On desecration of Nigeria’s High Commission in Ghana – Daily Trust

The national integrity and pride of our beloved Nigeria, the most populous country in Africa was recently desecrated and brought to disrepute in neighbouring Ghana.

Last weekend’s demolition of a residential building in the Nigerian High Commission in Accra was not only a big insult to Nigeria but also a gross violation of Article 22 of the Vienna Convention on Diplomatic Relations.

According to the convention, a foreign mission’s property in any country is inviolable and must not be entered by anyone without permission.

The building in question was being constructed to house staff and visiting diplomats to the High Commission.

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The alleged owners of the property linked to the Osu Traditional Authority in Accra, came with a detachment of armed security officials and bulldozers and pulled down the structures.

Efforts by Nigerian officials to alert the authorities failed until the aggressors had completed their mission. This development is quite unfortunate, sad and condemnable.

Given the long diplomatic ties that exist between Nigeria and Ghana, it is unthinkable that such aggression would be visited on our country.

Although, the Ghanaian President, Nana Akufo-Addo, has apologised to Nigeria over the incident, I think the Nigerian government must not handle this matter with levity.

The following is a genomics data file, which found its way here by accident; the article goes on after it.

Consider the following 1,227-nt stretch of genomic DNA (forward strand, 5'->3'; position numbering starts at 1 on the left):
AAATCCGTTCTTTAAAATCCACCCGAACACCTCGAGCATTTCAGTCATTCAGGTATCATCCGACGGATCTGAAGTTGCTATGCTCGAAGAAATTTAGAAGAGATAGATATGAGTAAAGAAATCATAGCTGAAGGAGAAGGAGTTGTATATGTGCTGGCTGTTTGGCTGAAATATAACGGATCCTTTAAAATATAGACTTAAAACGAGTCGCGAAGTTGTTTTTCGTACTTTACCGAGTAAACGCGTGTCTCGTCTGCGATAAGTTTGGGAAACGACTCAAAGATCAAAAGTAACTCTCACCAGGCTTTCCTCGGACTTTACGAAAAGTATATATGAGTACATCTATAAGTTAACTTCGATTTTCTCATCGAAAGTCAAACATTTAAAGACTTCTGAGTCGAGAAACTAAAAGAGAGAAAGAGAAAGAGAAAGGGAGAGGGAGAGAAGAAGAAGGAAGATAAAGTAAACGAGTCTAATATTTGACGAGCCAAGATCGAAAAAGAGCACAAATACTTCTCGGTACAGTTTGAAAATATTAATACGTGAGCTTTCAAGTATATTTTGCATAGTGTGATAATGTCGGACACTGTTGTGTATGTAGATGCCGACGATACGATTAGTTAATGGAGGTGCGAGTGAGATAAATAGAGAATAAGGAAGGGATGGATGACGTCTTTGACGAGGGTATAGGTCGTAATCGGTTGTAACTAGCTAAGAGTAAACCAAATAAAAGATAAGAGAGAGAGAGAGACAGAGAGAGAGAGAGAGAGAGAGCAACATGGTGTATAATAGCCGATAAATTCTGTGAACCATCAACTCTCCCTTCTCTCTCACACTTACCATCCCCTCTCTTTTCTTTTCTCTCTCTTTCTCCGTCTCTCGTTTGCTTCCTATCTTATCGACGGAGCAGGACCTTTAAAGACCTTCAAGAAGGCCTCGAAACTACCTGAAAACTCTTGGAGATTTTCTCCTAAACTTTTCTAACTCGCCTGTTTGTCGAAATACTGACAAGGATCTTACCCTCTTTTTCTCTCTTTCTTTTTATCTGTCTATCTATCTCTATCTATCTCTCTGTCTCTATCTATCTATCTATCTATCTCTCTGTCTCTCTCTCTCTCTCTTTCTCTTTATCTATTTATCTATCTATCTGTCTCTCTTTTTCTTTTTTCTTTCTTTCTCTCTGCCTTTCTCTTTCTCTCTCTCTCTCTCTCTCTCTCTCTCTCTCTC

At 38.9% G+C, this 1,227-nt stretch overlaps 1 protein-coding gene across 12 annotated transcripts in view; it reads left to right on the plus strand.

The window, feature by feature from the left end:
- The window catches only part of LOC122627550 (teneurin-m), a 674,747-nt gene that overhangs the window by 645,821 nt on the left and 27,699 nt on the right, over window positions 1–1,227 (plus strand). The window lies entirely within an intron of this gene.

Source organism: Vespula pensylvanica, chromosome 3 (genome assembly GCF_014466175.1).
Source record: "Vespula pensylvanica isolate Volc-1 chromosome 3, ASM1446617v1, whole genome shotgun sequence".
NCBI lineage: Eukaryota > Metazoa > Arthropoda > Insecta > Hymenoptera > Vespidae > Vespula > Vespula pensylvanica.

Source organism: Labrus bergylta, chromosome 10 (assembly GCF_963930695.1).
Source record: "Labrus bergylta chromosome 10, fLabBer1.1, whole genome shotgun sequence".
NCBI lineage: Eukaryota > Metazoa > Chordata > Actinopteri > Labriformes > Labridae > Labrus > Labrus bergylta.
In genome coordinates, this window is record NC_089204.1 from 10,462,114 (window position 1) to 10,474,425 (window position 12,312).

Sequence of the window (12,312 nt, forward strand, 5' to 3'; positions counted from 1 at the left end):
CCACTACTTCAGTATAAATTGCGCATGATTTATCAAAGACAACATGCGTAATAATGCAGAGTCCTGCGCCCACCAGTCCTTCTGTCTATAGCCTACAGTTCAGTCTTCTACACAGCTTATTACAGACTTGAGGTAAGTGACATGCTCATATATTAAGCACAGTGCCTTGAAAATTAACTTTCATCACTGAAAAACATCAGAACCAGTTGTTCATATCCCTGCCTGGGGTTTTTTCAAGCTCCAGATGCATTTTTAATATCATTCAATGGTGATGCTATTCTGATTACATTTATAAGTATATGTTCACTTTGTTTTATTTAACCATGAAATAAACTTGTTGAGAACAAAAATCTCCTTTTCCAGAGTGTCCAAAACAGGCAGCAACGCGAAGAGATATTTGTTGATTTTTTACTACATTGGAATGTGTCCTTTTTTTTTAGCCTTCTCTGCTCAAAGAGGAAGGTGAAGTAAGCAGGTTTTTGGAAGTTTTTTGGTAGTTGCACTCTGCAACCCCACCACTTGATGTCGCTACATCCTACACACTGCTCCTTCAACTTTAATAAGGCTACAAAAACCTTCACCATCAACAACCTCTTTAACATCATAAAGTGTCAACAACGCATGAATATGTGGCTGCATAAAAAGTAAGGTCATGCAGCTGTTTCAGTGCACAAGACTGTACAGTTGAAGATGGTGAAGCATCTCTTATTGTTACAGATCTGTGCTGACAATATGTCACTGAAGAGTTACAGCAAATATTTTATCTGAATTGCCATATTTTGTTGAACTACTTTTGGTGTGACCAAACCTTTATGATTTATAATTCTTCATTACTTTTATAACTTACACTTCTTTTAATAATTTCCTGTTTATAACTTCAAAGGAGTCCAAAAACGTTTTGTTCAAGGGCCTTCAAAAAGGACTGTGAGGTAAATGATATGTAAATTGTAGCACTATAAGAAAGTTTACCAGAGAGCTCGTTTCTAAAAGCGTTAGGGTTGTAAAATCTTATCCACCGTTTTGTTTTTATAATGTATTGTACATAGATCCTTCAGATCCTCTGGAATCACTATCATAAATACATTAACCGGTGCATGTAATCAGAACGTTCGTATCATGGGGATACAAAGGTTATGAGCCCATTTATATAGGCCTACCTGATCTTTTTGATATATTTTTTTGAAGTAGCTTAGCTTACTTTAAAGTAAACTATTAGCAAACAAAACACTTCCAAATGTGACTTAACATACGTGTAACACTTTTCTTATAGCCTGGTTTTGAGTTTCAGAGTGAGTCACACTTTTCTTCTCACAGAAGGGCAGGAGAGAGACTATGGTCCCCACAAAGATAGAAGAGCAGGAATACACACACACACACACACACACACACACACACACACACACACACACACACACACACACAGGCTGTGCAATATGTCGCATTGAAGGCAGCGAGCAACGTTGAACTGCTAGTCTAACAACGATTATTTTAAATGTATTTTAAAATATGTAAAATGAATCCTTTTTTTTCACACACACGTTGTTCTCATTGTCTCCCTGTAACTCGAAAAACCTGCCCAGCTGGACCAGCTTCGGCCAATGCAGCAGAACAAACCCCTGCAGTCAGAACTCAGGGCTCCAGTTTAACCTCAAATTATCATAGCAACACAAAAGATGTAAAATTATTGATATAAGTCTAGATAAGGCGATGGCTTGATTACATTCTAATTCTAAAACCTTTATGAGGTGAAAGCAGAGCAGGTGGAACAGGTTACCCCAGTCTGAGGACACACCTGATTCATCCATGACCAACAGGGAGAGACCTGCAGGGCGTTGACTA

It must be handled with all seriousness considering that the image of the country within the international community and the African sub-region is at stake.

Besides apologizing to Nigeria, we expect the Ghanaian authorities to swiftly bring all those behind the incident to book no matter how highly placed.

Secondly, we expect the Ghanaian authorities to quickly rebuild the edifice pulled down without further delay.

Going forward, the Ghanaian authorities must know that every High Commission is a representation of the country in question in that foreign land and as such, adequate security must be provided for both the officials and the property housing them.

Any attack on an embassy or consulate is an attack on the country concerned.

Nigeria as a leader within the African sub-region must begin to assert herself henceforth and must not be allowed to be trodden under foot for whatever reason.

Nigerians doing business in Ghana had come under attacks in the past.

Sometimes in August 2018, the Inter-Governmental Task Force constituted by the government of Ghana, in its bid to regulate retail trade, arrested and detained 37 Nigerian traders and locked up about 10 shops in Tip Toe Lane at the Kwame Nkrumah Circle, Ghana, due to the alleged failure of the traders to regularise their business concerns as prescribed by the local law and the inability to provide necessary documents such as passports, resident/work permit, among others.

Also in December 2019, Nigerians doing business in Ghana came under attacks over moves to rid the Ghanaian markets of foreign traders.

Elsewhere in South Africa, Nigerians doing business there had equally come under xenophobic attacks with their shops looted and some of them beaten up in the process.

Not long ago, Nigerians were maltreated and thrown to the streets by the Chinese authorities.

These attacks on Nigerians and Nigeria are too many and it is time the federal government did something drastic to protect the wellbeing of its citizens abroad.

Ambrose Ighali writes from Ughelli, Delta State.

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